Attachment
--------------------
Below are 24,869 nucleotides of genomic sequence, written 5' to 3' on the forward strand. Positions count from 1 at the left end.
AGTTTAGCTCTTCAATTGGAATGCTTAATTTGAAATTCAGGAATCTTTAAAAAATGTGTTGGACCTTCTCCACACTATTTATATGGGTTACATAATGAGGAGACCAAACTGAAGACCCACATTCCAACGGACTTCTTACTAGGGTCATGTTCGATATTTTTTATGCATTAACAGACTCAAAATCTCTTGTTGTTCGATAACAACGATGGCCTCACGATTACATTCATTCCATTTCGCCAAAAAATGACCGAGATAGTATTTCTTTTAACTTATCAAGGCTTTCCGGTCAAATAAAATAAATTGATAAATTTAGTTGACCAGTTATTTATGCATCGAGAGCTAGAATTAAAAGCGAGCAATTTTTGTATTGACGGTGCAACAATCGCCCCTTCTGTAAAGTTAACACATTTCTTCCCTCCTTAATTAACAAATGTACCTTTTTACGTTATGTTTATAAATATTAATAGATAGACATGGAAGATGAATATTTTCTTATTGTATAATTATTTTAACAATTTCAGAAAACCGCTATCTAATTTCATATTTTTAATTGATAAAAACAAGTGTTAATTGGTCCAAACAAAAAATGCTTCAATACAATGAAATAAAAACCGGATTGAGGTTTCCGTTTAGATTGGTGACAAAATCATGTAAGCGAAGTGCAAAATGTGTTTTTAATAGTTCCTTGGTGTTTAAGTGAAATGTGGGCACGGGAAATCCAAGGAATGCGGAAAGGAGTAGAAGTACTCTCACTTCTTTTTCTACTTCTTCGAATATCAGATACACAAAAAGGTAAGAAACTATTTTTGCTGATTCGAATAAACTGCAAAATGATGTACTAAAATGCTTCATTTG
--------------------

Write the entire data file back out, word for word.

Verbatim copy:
Below are 24,869 nucleotides of genomic sequence, written 5' to 3' on the forward strand. Positions count from 1 at the left end.
AGTTTAGCTCTTCAATTGGAATGCTTAATTTGAAATTCAGGAATCTTTAAAAAATGTGTTGGACCTTCTCCACACTATTTATATGGGTTACATAATGAGGAGACCAAACTGAAGACCCACATTCCAACGGACTTCTTACTAGGGTCATGTTCGATATTTTTTATGCATTAACAGACTCAAAATCTCTTGTTGTTCGATAACAACGATGGCCTCACGATTACATTCATTCCATTTCGCCAAAAAATGACCGAGATAGTATTTCTTTTAACTTATCAAGGCTTTCCGGTCAAATAAAATAAATTGATAAATTTAGTTGACCAGTTATTTATGCATCGAGAGCTAGAATTAAAAGCGAGCAATTTTTGTATTGACGGTGCAACAATCGCCCCTTCTGTAAAGTTAACACATTTCTTCCCTCCTTAATTAACAAATGTACCTTTTTACGTTATGTTTATAAATATTAATAGATAGACATGGAAGATGAATATTTTCTTATTGTATAATTATTTTAACAATTTCAGAAAACCGCTATCTAATTTCATATTTTTAATTGATAAAAACAAGTGTTAATTGGTCCAAACAAAAAATGCTTCAATACAATGAAATAAAAACCGGATTGAGGTTTCCGTTTAGATTGGTGACAAAATCATGTAAGCGAAGTGCAAAATGTGTTTTTAATAGTTCCTTGGTGTTTAAGTGAAATGTGGGCACGGGAAATCCAAGGAATGCGGAAAGGAGTAGAAGTACTCTCACTTCTTTTTCTACTTCTTCGAATATCAGATACACAAAAAGGTAAGAAACTATTTTTGCTGATTCGAATAAACTGCAAAATGATGTACTAAAATGCTTCATTTG